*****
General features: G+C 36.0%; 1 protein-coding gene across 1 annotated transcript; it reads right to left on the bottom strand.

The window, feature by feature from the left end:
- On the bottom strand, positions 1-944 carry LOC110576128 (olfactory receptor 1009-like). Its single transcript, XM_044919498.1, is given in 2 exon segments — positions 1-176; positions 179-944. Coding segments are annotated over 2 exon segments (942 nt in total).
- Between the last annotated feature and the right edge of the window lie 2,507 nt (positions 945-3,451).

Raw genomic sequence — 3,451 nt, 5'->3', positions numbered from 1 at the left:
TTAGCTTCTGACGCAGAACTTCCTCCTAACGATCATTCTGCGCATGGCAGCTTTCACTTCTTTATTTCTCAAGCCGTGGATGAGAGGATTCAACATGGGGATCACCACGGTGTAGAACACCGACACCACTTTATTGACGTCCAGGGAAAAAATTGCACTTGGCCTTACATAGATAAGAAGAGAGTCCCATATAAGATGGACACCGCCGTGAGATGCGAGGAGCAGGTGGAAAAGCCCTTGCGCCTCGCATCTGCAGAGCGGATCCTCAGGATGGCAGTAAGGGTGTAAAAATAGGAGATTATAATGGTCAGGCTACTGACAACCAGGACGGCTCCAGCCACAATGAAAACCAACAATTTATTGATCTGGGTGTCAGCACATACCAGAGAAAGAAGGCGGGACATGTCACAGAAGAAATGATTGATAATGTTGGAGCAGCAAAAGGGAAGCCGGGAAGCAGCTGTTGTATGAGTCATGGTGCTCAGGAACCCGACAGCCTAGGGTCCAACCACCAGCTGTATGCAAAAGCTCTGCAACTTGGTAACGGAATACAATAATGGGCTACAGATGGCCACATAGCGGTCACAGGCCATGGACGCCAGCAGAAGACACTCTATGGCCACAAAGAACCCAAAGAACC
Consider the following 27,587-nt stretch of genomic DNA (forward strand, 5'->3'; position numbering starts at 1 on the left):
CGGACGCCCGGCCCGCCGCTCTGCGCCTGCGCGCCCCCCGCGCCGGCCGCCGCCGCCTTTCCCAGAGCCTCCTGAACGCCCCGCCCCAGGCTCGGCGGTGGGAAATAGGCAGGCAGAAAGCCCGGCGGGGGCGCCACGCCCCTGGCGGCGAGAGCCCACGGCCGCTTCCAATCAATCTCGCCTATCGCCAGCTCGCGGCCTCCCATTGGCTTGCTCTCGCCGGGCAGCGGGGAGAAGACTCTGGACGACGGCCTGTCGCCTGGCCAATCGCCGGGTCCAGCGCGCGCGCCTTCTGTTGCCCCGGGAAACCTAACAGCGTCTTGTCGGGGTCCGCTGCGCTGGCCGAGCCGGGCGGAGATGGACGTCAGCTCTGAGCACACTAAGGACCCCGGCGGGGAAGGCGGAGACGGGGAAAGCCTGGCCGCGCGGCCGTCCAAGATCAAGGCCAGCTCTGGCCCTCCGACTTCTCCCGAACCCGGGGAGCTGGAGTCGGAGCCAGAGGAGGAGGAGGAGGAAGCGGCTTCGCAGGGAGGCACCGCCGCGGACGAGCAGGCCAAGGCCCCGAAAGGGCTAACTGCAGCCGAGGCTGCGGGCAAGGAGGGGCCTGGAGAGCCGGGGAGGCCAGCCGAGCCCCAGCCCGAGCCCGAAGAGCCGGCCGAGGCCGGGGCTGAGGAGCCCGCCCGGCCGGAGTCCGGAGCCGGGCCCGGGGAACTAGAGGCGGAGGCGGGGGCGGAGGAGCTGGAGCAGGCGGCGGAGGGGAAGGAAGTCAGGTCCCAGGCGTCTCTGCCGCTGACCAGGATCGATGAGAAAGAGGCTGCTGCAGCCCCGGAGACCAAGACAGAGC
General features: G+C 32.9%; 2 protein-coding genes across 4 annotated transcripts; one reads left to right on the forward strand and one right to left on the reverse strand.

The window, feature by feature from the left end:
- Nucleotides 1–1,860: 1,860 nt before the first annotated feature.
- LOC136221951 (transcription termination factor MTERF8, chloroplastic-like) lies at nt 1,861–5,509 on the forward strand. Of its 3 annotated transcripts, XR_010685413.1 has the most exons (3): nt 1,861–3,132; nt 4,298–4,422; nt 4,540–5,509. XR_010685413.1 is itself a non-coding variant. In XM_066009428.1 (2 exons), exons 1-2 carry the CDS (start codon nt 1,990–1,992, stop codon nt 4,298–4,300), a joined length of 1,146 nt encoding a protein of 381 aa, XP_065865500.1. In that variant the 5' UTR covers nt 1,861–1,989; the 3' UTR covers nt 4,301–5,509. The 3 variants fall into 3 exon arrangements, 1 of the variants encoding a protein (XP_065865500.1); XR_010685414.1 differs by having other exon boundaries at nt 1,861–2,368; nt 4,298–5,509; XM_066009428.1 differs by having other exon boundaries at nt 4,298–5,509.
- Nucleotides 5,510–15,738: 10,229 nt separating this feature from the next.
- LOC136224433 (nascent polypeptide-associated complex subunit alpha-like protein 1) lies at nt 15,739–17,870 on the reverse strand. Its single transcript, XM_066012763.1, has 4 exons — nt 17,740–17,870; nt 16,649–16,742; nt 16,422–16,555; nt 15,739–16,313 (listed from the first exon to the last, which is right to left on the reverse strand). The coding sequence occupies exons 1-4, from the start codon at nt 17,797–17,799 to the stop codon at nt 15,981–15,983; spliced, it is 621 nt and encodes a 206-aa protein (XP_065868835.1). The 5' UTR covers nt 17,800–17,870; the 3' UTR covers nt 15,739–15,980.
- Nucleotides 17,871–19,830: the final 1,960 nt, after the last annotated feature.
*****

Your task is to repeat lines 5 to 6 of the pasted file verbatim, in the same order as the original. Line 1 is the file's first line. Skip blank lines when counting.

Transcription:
Raw genomic sequence — 3,451 nt, 5'->3', positions numbered from 1 at the left:
TTAGCTTCTGACGCAGAACTTCCTCCTAACGATCATTCTGCGCATGGCAGCTTTCACTTCTTTATTTCTCAAGCCGTGGATGAGAGGATTCAACATGGGGATCACCACGGTGTAGAACACCGACACCACTTTATTGACGTCCAGGGAAAAAATTGCACTTGGCCTTACATAGATAAGAAGAGAGTCCCATATAAGATGGACACCGCCGTGAGATGCGAGGAGCAGGTGGAAAAGCCCTTGCGCCTCGCATCTGCAGAGCGGATCCTCAGGATGGCAGTAAGGGTGTAAAAATAGGAGATTATAATGGTCAGGCTACTGACAACCAGGACGGCTCCAGCCACAATGAAAACCAACAATTTATTGATCTGGGTGTCAGCACATACCAGAGAAAGAAGGCGGGACATGTCACAGAAGAAATGATTGATAATGTTGGAGCAGCAAAAGGGAAGCCGGGAAGCAGCTGTTGTATGAGTCATGGTGCTCAGGAACCCGACAGCCTAGGGTCCAACCACCAGCTGTATGCAAAAGCTCTGCAACTTGGTAACGGAATACAATAATGGGCTACAGATGGCCACATAGCGGTCACAGGCCATGGACGCCAGCAGAAGACACTCTATGGCCACAAAGAACCCAAAGAACC